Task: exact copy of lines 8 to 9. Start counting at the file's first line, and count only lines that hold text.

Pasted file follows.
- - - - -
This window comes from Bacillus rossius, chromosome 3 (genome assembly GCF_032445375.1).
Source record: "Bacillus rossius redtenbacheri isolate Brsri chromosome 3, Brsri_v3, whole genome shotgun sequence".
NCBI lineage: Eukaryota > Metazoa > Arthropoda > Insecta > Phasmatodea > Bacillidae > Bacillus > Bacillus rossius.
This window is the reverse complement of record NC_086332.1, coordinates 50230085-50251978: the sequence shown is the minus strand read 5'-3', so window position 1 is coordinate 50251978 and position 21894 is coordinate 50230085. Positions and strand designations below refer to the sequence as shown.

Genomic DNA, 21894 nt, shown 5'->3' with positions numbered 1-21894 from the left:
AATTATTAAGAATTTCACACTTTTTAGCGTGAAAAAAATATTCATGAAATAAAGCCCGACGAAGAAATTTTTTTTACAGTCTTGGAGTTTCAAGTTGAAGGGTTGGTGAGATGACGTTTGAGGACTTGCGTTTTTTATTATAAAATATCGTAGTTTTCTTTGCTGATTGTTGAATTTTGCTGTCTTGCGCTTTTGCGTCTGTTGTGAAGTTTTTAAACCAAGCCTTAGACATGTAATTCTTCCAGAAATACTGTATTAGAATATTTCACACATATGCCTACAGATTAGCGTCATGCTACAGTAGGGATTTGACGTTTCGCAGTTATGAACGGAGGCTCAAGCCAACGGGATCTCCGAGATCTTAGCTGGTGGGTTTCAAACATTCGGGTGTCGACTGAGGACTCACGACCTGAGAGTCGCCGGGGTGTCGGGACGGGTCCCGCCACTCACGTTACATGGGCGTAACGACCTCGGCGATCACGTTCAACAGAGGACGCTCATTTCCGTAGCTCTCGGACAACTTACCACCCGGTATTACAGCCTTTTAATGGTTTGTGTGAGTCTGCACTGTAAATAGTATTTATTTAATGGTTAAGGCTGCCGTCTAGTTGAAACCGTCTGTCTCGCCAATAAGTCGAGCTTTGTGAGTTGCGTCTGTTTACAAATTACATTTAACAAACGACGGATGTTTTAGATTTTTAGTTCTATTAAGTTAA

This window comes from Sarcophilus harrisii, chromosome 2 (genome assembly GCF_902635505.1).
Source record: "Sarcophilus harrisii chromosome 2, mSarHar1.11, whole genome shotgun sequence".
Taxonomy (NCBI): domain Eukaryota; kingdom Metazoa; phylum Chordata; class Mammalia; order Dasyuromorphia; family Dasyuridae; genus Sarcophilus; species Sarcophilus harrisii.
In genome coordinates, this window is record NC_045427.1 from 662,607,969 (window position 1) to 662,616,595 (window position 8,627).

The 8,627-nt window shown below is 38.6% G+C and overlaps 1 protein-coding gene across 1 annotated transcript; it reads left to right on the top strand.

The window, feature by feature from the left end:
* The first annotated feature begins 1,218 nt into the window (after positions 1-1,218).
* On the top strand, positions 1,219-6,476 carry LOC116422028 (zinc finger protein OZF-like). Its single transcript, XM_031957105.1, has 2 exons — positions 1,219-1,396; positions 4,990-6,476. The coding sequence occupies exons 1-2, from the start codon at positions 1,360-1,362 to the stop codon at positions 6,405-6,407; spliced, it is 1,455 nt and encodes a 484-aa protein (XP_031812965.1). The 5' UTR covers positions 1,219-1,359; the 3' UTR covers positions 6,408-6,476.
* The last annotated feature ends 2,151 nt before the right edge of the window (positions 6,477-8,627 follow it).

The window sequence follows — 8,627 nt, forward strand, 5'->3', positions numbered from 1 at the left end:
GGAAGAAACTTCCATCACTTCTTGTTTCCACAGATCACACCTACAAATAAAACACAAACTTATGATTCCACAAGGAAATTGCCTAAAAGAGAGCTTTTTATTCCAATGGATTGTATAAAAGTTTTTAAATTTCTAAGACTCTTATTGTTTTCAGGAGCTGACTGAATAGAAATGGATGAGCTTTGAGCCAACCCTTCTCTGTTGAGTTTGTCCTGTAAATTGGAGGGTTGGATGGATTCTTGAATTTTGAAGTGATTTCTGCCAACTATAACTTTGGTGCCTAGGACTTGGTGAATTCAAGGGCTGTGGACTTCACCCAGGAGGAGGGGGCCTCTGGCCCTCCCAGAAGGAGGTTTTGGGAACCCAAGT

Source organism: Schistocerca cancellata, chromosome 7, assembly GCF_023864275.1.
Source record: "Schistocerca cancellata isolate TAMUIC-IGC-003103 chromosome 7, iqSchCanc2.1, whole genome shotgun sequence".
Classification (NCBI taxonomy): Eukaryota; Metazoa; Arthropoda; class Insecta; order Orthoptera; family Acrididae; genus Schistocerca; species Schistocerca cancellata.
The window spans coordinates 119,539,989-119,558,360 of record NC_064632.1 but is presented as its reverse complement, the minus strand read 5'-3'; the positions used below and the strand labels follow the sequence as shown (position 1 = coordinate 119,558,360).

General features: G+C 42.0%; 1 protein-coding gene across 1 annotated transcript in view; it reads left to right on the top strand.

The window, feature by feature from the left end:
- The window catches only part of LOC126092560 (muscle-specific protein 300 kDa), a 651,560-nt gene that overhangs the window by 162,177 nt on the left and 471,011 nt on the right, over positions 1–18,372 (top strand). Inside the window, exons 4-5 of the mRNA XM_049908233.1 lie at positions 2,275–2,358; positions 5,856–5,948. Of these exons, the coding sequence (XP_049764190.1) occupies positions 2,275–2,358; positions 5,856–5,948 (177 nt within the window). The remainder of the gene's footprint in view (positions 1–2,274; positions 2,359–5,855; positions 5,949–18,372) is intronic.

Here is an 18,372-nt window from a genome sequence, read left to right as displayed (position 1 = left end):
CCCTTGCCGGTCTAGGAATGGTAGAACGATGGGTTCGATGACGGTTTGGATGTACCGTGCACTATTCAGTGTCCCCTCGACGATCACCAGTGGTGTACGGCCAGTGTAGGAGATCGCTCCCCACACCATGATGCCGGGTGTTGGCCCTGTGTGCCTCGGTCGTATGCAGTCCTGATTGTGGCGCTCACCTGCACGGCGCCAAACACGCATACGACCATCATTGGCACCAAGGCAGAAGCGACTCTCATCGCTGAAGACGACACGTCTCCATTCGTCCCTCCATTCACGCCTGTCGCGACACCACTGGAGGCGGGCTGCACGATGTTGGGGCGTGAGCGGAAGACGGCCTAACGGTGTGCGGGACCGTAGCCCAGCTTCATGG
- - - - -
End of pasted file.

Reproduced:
Source record: "Sarcophilus harrisii chromosome 2, mSarHar1.11, whole genome shotgun sequence".
Taxonomy (NCBI): domain Eukaryota; kingdom Metazoa; phylum Chordata; class Mammalia; order Dasyuromorphia; family Dasyuridae; genus Sarcophilus; species Sarcophilus harrisii.